Top executives of El Camino Hospital could see their compensation slashed by tens of thousands of dollars if South Bay voters approve a measure backed by an employees union.
The measure isn't the only effort to restrict compensation for executives at the state's 74 taxpayer-funded health care districts and their hospitals. The Assembly will consider a bill today that would limit lavish payouts to top administrators.
The El Camino initiative, which has received enough signatures to qualify for the ballot, would limit the compensation of executives, managers and administrators at the hospital and the district to twice the annual salary of the governor of California, which is currently $174,000.
The hospital's new CEO, Tomi Ryba, makes about four times the governor's salary. She earns $695,000 a year, but is eligible for a bonus of up to 30 percent more if she meets performance goals. Three other hospital executives earned more than twice the governor's salary in the 2010-11 fiscal year, according to tax filings.
The union representing some of the hospital's lowest-paid workers, the Service Employees International Union United Healthcare Workers West, began the initiative drive earlier this year. The measure qualified for the ballot in April, according to the Santa Clara County Registrar of Voters.
Union members began gathering signatures after the hospital imposed a contract on its members, requiring them to pay more for their health care benefits. Hospital officials said the benefits package is comparable to what other employees at El Camino receive.
Some workers say the hospital executives' compensation comes at union members' expense.
“They chose to cut our benefits out of 'financial responsibility' at the same time that they gave executive raises and executive bonuses,” said Kary Lynch, a psychiatric technician, who has worked for the hospital for more than 30 years.
Officials at El Camino say the union-backed initiative would compromise the district's ability to recruit and retain top managers.
“You really want to remain competitive in the marketplace. Imposing something like this would really limit our ability to get the best talent to lead our organization,” said Chris Ernst, a spokeswoman for El Camino Hospital.
Under state law, the health care district's board now must decide whether to put the measure on the ballot.
“They have two options: Either they can adopt it or say that we don’t agree with it, so we’ll go through the ballot process,” Ernst said. The district board is scheduled to discuss the initiative in June.
Health care districts around the state are facing increased scrutiny for their spending practices. A recent Bay Citizen investigation found that some districts have amassed surpluses of tens of millions of dollars and diverted resources to administrative and overhead costs.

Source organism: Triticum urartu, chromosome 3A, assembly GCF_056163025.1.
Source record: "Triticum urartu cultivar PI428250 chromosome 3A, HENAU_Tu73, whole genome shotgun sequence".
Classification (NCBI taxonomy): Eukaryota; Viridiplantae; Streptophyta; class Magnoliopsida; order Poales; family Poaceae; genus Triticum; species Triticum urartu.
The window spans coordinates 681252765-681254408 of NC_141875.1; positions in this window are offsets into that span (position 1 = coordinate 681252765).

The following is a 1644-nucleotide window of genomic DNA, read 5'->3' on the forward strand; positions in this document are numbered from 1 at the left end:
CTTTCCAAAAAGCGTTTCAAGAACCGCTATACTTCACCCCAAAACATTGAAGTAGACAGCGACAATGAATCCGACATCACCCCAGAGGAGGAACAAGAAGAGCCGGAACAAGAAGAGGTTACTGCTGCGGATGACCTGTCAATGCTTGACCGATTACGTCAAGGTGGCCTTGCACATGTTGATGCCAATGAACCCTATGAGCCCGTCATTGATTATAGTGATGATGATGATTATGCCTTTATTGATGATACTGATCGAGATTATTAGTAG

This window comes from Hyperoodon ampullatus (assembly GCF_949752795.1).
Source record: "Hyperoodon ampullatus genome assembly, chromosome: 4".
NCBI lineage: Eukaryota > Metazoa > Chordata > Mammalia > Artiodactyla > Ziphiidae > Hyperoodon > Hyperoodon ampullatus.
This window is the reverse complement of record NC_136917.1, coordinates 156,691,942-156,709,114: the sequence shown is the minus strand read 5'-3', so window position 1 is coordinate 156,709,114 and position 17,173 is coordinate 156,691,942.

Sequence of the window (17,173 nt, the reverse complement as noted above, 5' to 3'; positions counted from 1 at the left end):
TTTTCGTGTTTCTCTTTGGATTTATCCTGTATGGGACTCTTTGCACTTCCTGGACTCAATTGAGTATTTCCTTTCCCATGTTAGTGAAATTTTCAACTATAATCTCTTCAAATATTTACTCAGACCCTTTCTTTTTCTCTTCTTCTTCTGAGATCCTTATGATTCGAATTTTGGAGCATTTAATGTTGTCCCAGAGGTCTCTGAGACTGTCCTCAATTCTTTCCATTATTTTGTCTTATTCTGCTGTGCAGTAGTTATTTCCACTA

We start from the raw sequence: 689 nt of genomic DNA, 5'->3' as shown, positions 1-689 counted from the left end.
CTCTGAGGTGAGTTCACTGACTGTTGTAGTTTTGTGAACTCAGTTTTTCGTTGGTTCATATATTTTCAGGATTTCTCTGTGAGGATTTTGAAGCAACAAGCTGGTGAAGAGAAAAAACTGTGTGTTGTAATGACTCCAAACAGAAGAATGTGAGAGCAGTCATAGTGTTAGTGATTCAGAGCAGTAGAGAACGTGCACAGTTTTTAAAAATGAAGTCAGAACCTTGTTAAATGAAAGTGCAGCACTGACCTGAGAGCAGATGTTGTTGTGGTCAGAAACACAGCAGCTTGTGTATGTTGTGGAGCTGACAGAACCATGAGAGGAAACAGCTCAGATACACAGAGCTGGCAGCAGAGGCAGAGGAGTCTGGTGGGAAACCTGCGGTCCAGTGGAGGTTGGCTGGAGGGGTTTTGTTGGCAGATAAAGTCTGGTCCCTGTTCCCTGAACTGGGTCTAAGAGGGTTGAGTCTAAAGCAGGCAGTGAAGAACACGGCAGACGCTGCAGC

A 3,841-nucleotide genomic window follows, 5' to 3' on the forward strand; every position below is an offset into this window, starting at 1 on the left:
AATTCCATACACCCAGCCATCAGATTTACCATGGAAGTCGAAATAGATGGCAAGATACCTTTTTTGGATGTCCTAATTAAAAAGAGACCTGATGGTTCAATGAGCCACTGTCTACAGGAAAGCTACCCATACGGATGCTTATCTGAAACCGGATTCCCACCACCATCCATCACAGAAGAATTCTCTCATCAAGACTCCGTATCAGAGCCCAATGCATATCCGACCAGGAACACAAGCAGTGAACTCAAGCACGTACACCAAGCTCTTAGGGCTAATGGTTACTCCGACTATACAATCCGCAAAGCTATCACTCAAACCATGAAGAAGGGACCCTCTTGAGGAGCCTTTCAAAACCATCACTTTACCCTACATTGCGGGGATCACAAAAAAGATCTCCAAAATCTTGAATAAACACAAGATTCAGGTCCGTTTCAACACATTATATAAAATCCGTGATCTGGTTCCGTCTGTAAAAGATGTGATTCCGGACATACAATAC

The Assembly is considering a bill today that would prohibit health care districts from giving financial perks to retiring hospital administrators if the same packages are not available to other employees.
Assemblyman Luis A. Alejo, D-Salinas, introduced the legislation after the Salinas Valley Memorial Healthcare System gave its former chief executive a $4.9 million retirement and severance package.
“If generous retirement plans and compensation packages are offered to be able to attract the most talented CEOs and hospital administrators, then why not offer the same compensations to attract the most talented doctors and nurses that can provide the best quality healthcare?” Alejo said in a statement.
Salaries for the state's 10 highest-paid hospital district executives ranged from $1,012,007 to $469,662 in 2010, according to the state controller's office.
The CEO of Palomar Health's Pomerado Hospital near San Diego topped the list, followed closely by the Marin Healthcare District CEO, who made $1,002,268, and the CEO of the Washington Township Health Care District in Fremont, who earned $912,519.
El Camino Hospital officials did not appear on the controller’s top 10 list because El Camino failed to submit executives' salary information to the controller's office. (Look up other special district officials’ compensation here.)
The El Camino Hospital District, which encompasses Mountain View and Los Altos, as well as parts of Palo Alto, Cupertino, Santa Clara and Sunnyvale, receives about $9 million a year in property taxes in addition to about $7 million a year from a 2003 bond measure.
In May 2011, a civil grand jury report criticized the district for "a lack of transparency" in how it spends taxpayer dollars. The Santa Clara County Local Agency Formation Commission, which oversees special districts in the area, will consider the district's business practices at a public hearing [PDF] May 30.